Adam Lindner | Staff Writer
Nov. 7, 2019
The Duquesne men’s basketball team got off to a slow start in its first regular season game against Princeton on Tuesday night at PPG Paints Arena, but midway through the second half, the Tigers’ promising first half of play seemed like a distant memory. The Dukes outscored Princeton 57-25 in the second half, jump started by a 25-4 run that gave Keith Dambrot’s team a comfortable advantage.
Graduate transfer center Baylee Steele had a stellar debut in a Duquesne uniform, scoring 19 points and earning a number of new fans in the process. Sophomore guard Sincere Carry hit three 3-pointers en route to a 23-point, 5-rebound, 5-assist outing, while several of the team’s newcomers showed flashes of potential throughout the night’s contest.
The team couldn’t have asked for a better beginning to the new season.
After the game, Dambrot touched on a number of topics, most notably an inactive-yet-healthy James Ellis.
Here are three main takeaways from Duquesne’s dominant opening-night showing.
1. Sincere Carry is healthy, and he looks better than ever
It’s a small sample size, but Carry’s showing on opening night should have DU fans ecstatic for what could be in store for the second-year guard this season.
Matched up against top Princeton guard Jaelin Llewellyn for large portions of the evening, Carry looked determined on both sides of the court in 31 strong minutes of play.
His jump shot — something he worked to improve upon this summer — looked smooth, and he got to the rim with ease for most of the game against the Tigers.
He consistently hounded Llewellyn from the moment the highly-touted guard touched the ball, limiting the Mississauga, Alberta, native for much of the latter part of the game.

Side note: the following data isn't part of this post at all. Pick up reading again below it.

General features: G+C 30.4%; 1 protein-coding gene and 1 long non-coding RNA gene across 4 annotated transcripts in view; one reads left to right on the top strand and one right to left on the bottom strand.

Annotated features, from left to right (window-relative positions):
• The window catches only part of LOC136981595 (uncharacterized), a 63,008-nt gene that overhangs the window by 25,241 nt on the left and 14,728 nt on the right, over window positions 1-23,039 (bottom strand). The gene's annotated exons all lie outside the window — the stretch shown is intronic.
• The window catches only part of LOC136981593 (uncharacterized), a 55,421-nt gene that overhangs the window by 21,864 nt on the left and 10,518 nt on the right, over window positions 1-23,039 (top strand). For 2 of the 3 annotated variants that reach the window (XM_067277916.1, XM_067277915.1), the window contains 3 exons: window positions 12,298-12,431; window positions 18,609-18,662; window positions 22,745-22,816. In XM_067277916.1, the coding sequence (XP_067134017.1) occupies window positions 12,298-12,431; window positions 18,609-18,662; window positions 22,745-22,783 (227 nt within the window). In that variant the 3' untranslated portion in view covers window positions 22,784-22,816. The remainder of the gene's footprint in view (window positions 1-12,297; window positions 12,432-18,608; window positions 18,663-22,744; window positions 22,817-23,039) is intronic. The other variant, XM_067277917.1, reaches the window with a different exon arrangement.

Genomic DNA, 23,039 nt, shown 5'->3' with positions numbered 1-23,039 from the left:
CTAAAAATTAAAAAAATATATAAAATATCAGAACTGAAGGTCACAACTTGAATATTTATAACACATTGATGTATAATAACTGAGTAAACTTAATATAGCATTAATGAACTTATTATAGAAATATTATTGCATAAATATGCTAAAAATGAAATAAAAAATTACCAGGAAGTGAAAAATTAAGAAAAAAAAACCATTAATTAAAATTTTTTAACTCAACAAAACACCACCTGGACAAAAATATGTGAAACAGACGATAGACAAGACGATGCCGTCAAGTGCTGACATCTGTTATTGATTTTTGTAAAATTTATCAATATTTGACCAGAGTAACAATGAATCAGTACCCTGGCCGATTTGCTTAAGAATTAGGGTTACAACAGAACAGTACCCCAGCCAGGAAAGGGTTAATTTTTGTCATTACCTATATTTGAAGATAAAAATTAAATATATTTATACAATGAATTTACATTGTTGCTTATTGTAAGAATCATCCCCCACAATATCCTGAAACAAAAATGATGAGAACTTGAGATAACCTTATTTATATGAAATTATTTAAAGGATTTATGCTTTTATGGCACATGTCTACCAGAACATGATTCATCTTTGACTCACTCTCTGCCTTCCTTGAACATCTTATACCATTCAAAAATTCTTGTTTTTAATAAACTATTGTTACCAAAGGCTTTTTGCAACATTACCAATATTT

More importantly, though, Carry both says and looks to be 100% healthy.
Already without redshirt junior Frankie Hughes (had season-ending knee surgery in October to repair a torn meniscus) and sophomore forward Amari Kelly (still recovering from a torn ACL in March), the Dukes will need to maintain their health from this point forward if they want to scratch their ceiling. Carry’s health is especially paramount to this team’s potential this season.
2. Several newcomers will contribute in major ways this season
Steele, the fourth graduate transfer in program history, had a fantastic debut in Pittsburgh, nailing three 3-pointers after going for 2-for-11 from downtown across 68 games with Eastern Michigan and Utah Valley. He also had a career-high in steals (five) to go along with four rebounds and three blocks.
Freshman guard Maceo Austin hit back-to-back corner 3’s to begin Duquesne’s monstrous run, and figures to contribute in big ways once he settles into the college game. The guard — who selected Duquesne over VCU, Northwestern and Penn State — will be relied upon to replace Hughes’ and Eric Williams’ production on the wing.
Additionally, both Carry and Dambrot endorsed freshman guard Evan Buckley’s skillset postgame. The praise was warranted.
Carry put it accurately, saying Buckley’s efforts would probably go largely unnoticed unless you actually watched him play throughout the game. Through 13 minutes of play, Buckley shot 0-for-3 with one rebound, one assist and one steal, but played an intense brand of on-ball defense in the full-court, and fit in seamlessly with the team’s offensive efforts, even though he doesn’t seem to necessarily be a world-beating scorer.
Ashton Miller, who missed the team’s exhibition contest against West Virginia on Nov. 1 due to injury, played for five minutes on Tuesday. The freshman guard had a pretty move to the rim plus the finish, and should see his playing time grow as he regains his health.
3. James Ellis is healthy, but not playing at Dambrot’s discretion
James Ellis, the freshman that sat out last season due to academic eligibility issues, remained on the pine for the full 40 minutes of Duquesne’s opener. It was a curious sight, as walk-ons Caleb Davis and Jake Harper played out the game’s final stretch, while the 6-foot-11 Pittsburgh native Ellis remained on the bench.
Postgame, Dambrot confirmed Ellis isn’t hurt. Instead, he’s not playing at the coaching staff’s discretion due to off-the-court issues.
“My job as a coach is to make sure that I make people better students, better people and better basketball players,” Dambrot said. “So, until James does what I want him to do off the court, I’m not playing him.
“Not that I don’t love him. I like him. But I’m going to play hard-ball until I get what I want from him. Because I really like him as a person, and I want him to become what he should become. … He’s going to have to stand up and do the right thing.”